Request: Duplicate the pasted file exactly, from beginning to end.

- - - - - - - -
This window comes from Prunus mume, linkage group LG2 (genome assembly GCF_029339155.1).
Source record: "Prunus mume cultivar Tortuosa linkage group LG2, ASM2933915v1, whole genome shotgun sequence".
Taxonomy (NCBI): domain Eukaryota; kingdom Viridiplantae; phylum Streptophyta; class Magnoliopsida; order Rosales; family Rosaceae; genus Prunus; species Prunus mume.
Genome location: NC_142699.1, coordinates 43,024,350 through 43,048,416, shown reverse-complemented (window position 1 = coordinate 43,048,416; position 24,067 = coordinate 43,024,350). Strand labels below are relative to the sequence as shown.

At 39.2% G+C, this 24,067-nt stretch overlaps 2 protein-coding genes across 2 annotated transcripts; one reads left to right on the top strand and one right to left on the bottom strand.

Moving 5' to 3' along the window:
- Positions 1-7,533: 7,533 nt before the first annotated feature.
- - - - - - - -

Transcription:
This window comes from Prunus mume, linkage group LG2 (genome assembly GCF_029339155.1).
Source record: "Prunus mume cultivar Tortuosa linkage group LG2, ASM2933915v1, whole genome shotgun sequence".
Taxonomy (NCBI): domain Eukaryota; kingdom Viridiplantae; phylum Streptophyta; class Magnoliopsida; order Rosales; family Rosaceae; genus Prunus; species Prunus mume.
Genome location: NC_142699.1, coordinates 43,024,350 through 43,048,416, shown reverse-complemented (window position 1 = coordinate 43,048,416; position 24,067 = coordinate 43,024,350). Strand labels below are relative to the sequence as shown.

At 39.2% G+C, this 24,067-nt stretch overlaps 2 protein-coding genes across 2 annotated transcripts; one reads left to right on the top strand and one right to left on the bottom strand.

Moving 5' to 3' along the window:
- Positions 1-7,533: 7,533 nt before the first annotated feature.